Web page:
Downward slope of demand curve indicates that more is purchased in response to fall in price and vice-versa. Thus, there is inverse relationship between own price of a commodity and its quantity demanded.
This is attributed to the following factors:
(i) Law of Diminishing Marginal Utility
According to this law, as the consumption of a commodity increases, the utility from each successive unit goes on diminishing. Accordingly, for every additional unit to be purchased, the consumer is willing to pay less price.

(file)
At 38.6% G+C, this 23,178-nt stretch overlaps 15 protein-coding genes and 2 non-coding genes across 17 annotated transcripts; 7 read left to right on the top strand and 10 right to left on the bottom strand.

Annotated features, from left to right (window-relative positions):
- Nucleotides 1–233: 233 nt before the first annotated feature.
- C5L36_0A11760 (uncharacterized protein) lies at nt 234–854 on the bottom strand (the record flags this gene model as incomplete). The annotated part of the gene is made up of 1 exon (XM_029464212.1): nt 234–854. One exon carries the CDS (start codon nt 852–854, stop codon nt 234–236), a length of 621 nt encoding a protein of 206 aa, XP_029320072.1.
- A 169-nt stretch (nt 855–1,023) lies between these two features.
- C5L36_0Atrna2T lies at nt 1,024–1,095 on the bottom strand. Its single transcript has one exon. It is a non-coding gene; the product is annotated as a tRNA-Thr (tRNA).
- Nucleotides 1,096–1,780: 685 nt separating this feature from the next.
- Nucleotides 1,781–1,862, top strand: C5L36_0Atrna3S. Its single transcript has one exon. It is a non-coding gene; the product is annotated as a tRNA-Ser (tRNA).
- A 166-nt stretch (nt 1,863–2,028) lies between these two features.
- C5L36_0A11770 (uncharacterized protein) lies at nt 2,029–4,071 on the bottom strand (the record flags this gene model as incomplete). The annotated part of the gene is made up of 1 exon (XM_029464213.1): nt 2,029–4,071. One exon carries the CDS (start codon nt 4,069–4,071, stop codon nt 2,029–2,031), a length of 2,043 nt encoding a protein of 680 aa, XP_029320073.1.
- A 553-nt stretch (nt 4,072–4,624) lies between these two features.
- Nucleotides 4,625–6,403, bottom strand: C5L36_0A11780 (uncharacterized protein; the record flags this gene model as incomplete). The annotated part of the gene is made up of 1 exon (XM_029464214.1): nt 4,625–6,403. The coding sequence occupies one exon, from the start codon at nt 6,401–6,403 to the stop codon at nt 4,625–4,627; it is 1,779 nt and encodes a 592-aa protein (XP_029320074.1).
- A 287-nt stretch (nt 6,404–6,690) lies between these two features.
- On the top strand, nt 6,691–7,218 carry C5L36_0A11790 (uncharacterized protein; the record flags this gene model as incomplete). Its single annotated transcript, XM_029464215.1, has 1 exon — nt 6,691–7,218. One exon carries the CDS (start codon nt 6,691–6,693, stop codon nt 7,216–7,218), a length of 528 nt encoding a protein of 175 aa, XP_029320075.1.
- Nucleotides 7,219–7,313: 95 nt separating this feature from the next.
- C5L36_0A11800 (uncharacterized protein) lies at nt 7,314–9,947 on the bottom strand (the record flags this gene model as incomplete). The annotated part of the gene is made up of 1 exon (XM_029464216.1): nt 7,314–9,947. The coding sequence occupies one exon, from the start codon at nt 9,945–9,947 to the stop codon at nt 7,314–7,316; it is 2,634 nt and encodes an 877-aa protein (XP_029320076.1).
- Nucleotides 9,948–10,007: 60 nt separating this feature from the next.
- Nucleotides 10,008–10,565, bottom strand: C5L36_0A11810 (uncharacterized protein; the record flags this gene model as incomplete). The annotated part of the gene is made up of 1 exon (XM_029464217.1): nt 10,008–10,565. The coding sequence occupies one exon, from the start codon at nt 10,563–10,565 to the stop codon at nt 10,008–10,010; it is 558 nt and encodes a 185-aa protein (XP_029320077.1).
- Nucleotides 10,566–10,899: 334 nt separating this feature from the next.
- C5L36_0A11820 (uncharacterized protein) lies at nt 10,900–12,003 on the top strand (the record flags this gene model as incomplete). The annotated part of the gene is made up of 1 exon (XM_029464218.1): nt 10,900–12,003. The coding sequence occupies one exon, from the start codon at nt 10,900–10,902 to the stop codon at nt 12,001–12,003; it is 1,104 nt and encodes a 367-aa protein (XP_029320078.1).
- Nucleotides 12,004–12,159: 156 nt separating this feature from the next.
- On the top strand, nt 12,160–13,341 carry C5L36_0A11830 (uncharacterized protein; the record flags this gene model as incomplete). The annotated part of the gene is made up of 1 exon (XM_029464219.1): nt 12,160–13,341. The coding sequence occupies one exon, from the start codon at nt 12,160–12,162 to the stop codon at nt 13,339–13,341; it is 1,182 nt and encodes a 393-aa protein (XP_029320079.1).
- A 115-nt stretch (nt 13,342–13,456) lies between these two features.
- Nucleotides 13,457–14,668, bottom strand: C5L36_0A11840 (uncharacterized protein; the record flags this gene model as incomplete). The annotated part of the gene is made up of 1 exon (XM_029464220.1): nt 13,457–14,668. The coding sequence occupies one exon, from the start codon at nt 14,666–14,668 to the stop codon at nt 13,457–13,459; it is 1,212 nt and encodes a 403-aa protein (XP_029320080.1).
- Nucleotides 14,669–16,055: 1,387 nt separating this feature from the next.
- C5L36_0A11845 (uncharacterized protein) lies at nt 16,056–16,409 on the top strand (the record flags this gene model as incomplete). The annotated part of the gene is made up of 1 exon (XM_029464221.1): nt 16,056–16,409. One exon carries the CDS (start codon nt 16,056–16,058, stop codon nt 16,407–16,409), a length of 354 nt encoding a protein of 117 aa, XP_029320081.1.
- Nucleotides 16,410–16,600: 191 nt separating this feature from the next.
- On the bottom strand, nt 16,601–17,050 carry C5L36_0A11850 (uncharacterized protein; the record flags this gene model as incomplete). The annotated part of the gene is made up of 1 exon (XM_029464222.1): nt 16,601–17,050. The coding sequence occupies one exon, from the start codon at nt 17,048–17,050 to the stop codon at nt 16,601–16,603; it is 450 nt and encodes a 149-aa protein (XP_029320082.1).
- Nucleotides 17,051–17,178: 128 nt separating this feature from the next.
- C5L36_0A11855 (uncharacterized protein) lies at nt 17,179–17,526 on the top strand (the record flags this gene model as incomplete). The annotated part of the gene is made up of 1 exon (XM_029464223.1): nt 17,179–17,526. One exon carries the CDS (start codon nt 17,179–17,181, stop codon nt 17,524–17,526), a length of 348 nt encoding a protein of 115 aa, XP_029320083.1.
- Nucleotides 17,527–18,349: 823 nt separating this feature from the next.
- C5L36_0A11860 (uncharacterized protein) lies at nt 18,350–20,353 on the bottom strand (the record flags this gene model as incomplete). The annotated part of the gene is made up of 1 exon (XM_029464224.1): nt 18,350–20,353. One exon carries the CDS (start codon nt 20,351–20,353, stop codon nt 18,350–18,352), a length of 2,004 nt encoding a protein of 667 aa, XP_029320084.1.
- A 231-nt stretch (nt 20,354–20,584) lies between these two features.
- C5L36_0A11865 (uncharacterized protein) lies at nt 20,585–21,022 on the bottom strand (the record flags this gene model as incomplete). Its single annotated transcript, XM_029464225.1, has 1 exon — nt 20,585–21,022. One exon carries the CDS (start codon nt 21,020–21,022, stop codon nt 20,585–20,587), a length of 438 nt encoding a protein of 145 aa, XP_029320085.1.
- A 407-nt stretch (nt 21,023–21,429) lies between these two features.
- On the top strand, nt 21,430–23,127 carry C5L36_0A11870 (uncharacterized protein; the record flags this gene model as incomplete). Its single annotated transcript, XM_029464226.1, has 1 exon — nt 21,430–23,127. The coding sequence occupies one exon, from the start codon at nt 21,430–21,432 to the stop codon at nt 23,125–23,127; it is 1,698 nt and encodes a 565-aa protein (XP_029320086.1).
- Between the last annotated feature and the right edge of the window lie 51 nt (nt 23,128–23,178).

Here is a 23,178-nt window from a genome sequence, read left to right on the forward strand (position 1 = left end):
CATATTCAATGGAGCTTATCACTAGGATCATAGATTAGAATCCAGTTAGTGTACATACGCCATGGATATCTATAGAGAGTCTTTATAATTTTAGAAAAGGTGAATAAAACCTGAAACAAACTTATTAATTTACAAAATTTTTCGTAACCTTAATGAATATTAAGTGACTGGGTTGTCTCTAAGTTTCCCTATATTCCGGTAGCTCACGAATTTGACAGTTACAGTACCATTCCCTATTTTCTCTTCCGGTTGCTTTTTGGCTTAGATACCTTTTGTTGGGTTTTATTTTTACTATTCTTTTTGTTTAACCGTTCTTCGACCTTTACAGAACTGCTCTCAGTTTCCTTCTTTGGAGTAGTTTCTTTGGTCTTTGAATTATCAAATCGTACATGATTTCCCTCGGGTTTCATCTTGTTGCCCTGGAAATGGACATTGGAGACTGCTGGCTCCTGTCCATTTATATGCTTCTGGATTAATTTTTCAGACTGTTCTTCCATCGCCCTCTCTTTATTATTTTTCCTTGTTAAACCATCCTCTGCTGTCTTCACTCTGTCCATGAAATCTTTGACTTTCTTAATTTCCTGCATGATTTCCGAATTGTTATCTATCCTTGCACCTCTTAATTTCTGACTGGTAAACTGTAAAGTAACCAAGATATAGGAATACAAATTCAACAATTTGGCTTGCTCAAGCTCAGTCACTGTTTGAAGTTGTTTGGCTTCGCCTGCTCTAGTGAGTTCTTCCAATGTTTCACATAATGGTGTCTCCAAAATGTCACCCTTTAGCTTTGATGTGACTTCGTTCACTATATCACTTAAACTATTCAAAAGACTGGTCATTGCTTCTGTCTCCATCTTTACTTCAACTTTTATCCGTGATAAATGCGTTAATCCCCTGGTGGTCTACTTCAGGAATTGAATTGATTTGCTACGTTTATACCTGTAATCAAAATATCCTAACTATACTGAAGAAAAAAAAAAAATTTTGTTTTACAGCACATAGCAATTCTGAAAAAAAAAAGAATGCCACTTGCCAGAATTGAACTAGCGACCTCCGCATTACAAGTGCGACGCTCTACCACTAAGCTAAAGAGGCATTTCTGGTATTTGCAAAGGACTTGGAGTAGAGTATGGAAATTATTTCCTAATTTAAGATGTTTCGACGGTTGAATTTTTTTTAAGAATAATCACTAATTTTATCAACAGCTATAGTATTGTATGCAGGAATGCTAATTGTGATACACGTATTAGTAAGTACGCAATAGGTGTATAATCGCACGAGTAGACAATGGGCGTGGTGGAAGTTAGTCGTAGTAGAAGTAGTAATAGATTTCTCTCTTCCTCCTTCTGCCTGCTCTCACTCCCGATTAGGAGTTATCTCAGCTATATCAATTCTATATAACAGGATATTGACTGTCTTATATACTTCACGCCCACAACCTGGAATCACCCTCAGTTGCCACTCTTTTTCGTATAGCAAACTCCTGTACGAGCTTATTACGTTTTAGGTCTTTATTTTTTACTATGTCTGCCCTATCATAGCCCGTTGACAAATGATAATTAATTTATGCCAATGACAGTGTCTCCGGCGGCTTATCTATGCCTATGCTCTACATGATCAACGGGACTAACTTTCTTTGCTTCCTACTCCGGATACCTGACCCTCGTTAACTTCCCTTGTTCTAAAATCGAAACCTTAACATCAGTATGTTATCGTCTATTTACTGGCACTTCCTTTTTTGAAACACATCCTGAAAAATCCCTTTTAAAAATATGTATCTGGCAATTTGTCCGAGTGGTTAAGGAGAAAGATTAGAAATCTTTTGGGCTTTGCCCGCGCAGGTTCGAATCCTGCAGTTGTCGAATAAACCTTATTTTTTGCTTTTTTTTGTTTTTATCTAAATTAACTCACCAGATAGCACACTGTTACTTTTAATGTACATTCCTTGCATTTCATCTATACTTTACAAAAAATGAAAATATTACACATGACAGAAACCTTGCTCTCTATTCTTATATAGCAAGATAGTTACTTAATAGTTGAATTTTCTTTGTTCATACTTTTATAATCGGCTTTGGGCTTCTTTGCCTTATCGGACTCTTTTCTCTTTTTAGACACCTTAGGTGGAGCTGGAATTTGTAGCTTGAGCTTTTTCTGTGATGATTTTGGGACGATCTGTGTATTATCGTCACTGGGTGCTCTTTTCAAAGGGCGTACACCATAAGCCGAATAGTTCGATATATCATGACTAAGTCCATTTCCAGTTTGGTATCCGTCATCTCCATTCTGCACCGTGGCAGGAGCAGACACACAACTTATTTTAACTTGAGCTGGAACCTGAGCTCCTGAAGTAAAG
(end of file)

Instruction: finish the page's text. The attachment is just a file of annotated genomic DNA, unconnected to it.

(ii) Income effect Change in the own price of a commodity causes a change in real income of the consumer. With a fall in price, real income increases. Accordingly, demand for the commodity expands and vice-versa.
(iii) Substitution effect It refers to the substitution of one commodity for the other when it becomes relatively cheaper due to change in relative prices.
(iv) Size of consumer group When price of a commodity falls, it attracts new buyers who can now afford to buy it, hence quantity demanded rises.
(v) Different uses Many goods have alternative uses, e.g. milk is used for making curd, cheese and butter. If price of milk reduces, it will be put to different uses. Accordingly, demand for milk expands.